Sanders thanked supporters after his stunning upset, "What tonight means is that the Bernie Sanders campaign, the people's revolution that we're talking about, the political revolution that we're talking about, is strong in every part of the country [...] And, frankly, we believe our strongest areas are yet to happen."[23]

Clinton went on to win the next five states in the Democratic primary, including Ohio, Illinois and Missouri.

References[edit]

  1. ^ "RealClearPolitics - Election 2016 - Michigan Democratic Presidential Primary". www.realclearpolitics.com. Retrieved 2016-05-28.
  2. ^ "Flint gets Democratic presidential debate on March 6". Detroit News. February 3, 2016. Retrieved February 3, 2016.
  3. ^ "Archived copy". Archived from the original on 2016-03-07. Retrieved 2016-03-04.
  4. ^ "Michigan Democratic Presidential Primary".
  5. ^ "Clinton Opens Up Huge Lead in Michigan" (PDF).
  6. ^ "MICHIGAN: TRUMP, CLINTON IN FRONT" (PDF).
  7. ^ a b "Michigan Democratic Presidential Primary".
  8. ^ "Clinton's lead on Sanders shrinks heading into Michigan Primary".
  9. ^ "Donald Trump, Hillary Clinton Hold Big Leads in Michigan: Poll".
  10. ^ "TRUMP LEADS GOP FIELD IN MICHIGAN; DEMOCRATIC RACE CLOSE".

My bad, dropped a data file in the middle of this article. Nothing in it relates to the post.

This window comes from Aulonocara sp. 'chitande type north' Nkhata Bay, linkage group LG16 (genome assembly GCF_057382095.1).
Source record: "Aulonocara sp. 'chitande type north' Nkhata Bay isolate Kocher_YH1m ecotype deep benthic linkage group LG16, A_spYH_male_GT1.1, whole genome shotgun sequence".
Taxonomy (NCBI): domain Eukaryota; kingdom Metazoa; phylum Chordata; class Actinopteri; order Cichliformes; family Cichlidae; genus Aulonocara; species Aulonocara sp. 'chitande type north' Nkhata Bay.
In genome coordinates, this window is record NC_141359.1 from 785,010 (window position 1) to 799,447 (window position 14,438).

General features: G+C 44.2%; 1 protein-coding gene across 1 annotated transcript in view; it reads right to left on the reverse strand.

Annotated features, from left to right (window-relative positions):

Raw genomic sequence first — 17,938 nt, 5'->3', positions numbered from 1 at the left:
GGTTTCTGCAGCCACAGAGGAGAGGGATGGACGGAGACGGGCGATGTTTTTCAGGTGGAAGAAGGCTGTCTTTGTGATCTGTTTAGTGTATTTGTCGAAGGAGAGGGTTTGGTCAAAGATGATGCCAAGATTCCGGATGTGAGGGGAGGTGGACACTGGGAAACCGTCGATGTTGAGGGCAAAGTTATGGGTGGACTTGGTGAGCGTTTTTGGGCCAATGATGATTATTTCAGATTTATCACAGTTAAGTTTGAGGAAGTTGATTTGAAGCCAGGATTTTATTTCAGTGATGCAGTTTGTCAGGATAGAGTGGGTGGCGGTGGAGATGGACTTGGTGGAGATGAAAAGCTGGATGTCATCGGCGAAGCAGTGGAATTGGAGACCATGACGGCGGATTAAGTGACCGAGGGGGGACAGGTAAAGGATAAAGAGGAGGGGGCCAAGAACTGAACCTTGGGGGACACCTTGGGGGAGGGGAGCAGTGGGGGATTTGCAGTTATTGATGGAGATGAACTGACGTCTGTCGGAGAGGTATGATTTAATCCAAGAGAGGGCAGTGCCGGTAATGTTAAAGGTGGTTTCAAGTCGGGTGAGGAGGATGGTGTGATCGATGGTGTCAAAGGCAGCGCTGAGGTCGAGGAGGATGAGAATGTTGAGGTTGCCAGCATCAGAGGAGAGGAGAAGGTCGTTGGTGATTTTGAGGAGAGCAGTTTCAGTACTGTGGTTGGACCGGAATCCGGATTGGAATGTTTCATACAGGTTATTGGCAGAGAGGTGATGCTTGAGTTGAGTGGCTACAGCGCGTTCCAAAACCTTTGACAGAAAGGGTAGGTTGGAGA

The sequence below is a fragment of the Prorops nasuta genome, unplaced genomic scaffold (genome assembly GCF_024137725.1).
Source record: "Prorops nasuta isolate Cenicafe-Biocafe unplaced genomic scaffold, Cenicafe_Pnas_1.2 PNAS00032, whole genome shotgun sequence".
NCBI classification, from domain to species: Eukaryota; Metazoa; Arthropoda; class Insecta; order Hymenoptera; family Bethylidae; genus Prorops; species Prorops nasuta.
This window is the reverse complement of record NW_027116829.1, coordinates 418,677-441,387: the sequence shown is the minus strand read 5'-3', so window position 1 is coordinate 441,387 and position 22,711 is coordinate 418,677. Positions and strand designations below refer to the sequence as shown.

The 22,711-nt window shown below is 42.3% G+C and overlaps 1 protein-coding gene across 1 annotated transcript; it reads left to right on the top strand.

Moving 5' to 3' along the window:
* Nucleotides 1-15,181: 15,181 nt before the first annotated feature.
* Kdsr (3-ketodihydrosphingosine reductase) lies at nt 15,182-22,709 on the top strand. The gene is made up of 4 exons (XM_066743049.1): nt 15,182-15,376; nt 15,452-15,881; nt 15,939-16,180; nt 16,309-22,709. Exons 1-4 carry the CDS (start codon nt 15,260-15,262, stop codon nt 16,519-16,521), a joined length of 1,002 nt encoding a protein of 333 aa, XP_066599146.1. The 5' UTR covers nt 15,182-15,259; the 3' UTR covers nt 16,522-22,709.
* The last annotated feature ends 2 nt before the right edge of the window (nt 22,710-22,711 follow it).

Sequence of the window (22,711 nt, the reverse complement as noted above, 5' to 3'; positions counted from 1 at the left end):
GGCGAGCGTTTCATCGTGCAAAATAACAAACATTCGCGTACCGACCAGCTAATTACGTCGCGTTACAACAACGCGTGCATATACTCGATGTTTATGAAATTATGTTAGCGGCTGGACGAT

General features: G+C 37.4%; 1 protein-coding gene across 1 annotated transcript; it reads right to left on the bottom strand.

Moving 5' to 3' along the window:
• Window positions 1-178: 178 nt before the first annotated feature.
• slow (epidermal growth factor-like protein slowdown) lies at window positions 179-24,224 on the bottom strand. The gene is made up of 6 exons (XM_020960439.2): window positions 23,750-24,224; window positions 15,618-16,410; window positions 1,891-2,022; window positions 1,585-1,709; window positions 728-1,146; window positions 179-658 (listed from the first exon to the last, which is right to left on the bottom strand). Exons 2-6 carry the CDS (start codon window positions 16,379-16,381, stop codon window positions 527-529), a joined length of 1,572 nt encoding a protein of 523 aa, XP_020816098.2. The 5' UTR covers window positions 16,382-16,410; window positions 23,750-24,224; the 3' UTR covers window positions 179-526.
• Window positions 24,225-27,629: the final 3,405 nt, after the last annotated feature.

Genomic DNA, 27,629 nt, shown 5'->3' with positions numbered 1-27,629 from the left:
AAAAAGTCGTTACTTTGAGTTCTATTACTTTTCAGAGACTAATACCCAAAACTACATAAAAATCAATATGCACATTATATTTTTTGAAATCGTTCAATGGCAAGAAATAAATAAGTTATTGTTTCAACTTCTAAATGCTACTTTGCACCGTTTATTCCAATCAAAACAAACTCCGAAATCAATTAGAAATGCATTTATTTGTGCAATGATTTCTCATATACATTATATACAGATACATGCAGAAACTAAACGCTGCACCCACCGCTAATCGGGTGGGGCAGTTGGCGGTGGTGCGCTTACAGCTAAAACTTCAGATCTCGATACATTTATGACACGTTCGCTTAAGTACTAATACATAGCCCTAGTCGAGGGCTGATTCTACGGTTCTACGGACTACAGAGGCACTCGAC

11. ^ "Clinton, Trump maintain large leads ahead of debates, primary".
  12. ^ "Trump & Clinton Poised to Take Michigan" (PDF).
  13. ^ "Clinton Leads Sanders by 34% February 23, 2016" (PDF).
  14. ^ "ARG POll February 19–20, 2016".
  15. ^ "Clinton Leads Sanders by 33%" (PDF). www.realclearpolitics.com/. Retrieved 20 February 2016.
  16. ^ "Subject: Clinton leads in 10 of 12 Early March Primaries; Benefits From Overwhelming Black Support" (PDF).
  17. ^ a b "IMP/Target Insyght Poll: Clinton Dominates Dem Primary". insidemichiganpolitics.com. Retrieved 2016-02-08.
  18. ^ "Hillary up 19 over Biden and Sanders". mrgmi.com/. Retrieved 2015-09-16.
  19. ^ "PPP MI" (PDF). publicpolicypolling.com. Retrieved 2015-07-09.
  20. ^ CNN, MJ Lee, Jeff Zeleny, Dana Bash and Dan Merica. "What went wrong for Hillary Clinton?". CNN. Retrieved 2016-09-25.
  21. ^ "2016 Election Center". CNN. Retrieved 2016-09-25.
  22. ^ CNN, MJ Lee, Jeff Zeleny, Dana Bash and Dan Merica. "What went wrong for Hillary Clinton?". CNN. Retrieved 2016-09-25.
  23. ^ CNN, MJ Lee, Jeff Zeleny, Dana Bash and Dan Merica. "What went wrong for Hillary Clinton?". CNN. Retrieved 2016-09-25.